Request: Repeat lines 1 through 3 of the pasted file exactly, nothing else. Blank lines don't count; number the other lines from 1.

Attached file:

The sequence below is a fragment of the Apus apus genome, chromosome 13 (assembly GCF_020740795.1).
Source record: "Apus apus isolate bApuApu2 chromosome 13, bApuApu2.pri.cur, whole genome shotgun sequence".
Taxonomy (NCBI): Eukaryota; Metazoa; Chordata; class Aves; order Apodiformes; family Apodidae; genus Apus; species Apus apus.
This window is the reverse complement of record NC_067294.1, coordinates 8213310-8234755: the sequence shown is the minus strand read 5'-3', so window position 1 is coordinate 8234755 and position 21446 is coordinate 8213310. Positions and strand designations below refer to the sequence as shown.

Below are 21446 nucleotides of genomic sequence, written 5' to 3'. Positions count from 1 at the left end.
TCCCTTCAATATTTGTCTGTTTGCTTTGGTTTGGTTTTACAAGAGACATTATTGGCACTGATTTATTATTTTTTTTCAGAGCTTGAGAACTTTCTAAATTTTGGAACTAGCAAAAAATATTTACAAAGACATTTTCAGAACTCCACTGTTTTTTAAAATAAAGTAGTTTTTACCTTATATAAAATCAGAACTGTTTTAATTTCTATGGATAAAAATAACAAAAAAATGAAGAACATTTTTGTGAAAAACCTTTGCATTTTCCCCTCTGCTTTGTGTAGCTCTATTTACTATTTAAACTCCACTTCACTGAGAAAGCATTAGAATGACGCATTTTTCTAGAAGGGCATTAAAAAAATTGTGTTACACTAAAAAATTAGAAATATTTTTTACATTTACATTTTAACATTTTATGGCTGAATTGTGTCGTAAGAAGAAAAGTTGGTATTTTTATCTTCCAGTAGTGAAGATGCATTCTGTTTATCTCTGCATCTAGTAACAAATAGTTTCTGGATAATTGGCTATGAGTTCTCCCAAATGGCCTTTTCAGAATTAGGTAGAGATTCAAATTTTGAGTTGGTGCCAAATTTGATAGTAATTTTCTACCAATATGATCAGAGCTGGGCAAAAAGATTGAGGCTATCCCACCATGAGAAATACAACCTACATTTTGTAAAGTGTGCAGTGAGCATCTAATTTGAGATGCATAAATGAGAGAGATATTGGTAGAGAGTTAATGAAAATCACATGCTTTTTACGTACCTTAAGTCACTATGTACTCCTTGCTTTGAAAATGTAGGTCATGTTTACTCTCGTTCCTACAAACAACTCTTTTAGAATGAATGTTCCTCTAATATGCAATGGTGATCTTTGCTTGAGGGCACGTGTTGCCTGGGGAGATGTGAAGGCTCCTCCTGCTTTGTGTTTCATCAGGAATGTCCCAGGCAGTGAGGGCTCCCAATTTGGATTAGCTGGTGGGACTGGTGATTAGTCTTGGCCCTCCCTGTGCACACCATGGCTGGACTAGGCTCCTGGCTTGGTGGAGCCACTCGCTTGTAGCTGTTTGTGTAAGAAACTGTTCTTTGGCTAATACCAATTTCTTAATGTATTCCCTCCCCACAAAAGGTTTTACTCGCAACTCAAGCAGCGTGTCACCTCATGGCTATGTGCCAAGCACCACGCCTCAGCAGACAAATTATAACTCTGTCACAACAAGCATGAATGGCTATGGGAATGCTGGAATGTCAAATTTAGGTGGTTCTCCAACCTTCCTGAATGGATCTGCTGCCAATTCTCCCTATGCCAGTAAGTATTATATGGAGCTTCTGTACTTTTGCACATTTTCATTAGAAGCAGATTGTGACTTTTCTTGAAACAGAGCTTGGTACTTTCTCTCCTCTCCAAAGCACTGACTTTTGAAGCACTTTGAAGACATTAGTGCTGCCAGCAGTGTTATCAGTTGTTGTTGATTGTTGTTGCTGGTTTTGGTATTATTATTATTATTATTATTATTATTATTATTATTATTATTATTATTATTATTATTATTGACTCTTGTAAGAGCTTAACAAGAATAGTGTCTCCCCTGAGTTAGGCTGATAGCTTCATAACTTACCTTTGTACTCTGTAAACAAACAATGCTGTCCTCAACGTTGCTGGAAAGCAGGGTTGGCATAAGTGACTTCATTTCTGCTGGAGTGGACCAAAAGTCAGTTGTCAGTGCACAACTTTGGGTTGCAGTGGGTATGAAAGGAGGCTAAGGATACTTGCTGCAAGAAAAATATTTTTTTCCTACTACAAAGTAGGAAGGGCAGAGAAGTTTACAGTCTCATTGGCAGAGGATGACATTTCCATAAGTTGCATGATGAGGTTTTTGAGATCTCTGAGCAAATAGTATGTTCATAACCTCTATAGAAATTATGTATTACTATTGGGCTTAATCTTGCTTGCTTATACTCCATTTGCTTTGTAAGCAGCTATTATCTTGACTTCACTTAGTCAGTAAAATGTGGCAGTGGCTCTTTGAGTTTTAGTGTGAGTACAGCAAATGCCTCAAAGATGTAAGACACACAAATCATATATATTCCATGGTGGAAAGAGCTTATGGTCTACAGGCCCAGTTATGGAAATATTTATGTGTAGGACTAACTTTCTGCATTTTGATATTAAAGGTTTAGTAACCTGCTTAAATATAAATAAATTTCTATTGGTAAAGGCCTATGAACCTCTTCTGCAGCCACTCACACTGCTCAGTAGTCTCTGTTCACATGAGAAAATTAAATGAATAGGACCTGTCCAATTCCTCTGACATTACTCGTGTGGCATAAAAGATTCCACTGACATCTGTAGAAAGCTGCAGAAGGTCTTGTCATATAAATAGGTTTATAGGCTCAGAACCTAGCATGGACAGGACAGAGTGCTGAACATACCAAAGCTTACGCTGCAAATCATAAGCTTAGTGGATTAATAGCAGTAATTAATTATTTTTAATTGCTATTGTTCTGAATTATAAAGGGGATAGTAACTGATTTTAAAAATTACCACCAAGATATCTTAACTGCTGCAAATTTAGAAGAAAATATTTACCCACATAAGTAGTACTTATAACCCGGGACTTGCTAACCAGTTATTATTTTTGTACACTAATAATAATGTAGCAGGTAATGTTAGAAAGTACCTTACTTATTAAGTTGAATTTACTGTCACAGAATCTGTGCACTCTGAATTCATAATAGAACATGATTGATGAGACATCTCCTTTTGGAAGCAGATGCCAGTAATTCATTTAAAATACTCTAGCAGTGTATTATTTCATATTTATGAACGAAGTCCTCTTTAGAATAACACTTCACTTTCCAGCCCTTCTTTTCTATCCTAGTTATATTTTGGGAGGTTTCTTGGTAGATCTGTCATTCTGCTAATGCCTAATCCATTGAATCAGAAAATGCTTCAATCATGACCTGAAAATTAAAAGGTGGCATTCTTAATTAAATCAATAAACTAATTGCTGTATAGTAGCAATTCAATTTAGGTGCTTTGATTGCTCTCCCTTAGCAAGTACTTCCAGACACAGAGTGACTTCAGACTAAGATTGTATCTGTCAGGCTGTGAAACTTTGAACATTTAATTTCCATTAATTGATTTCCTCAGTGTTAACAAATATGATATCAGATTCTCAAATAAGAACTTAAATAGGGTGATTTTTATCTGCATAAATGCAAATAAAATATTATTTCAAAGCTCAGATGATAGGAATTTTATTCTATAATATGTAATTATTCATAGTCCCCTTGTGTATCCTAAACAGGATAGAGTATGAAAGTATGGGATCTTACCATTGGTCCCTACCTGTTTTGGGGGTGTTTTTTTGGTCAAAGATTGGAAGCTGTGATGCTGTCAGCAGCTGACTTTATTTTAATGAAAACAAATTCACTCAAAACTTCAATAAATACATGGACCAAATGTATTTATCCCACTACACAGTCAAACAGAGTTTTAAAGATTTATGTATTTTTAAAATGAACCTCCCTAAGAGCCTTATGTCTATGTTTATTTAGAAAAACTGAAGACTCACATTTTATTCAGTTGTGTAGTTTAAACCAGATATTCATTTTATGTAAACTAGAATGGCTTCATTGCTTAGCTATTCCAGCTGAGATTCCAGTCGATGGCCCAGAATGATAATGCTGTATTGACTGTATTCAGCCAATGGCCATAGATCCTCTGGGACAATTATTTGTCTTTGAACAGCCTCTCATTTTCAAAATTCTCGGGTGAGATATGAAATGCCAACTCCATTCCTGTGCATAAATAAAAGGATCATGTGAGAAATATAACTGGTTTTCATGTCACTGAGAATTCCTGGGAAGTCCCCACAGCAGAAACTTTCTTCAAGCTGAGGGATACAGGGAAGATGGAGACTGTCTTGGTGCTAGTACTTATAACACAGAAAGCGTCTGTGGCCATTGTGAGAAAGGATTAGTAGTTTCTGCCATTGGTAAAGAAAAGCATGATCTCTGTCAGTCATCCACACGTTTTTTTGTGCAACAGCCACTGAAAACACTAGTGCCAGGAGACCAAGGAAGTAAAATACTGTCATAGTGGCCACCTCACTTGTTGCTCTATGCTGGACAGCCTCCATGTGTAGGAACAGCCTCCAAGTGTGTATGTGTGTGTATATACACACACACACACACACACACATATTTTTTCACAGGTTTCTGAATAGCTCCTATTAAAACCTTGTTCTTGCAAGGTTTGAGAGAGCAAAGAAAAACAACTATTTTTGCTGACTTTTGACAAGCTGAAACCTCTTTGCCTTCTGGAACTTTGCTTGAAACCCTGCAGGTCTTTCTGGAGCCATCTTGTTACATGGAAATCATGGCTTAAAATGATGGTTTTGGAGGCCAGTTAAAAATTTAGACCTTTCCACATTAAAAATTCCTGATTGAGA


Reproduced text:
The sequence below is a fragment of the Apus apus genome, chromosome 13 (assembly GCF_020740795.1).
Source record: "Apus apus isolate bApuApu2 chromosome 13, bApuApu2.pri.cur, whole genome shotgun sequence".
Taxonomy (NCBI): Eukaryota; Metazoa; Chordata; class Aves; order Apodiformes; family Apodidae; genus Apus; species Apus apus.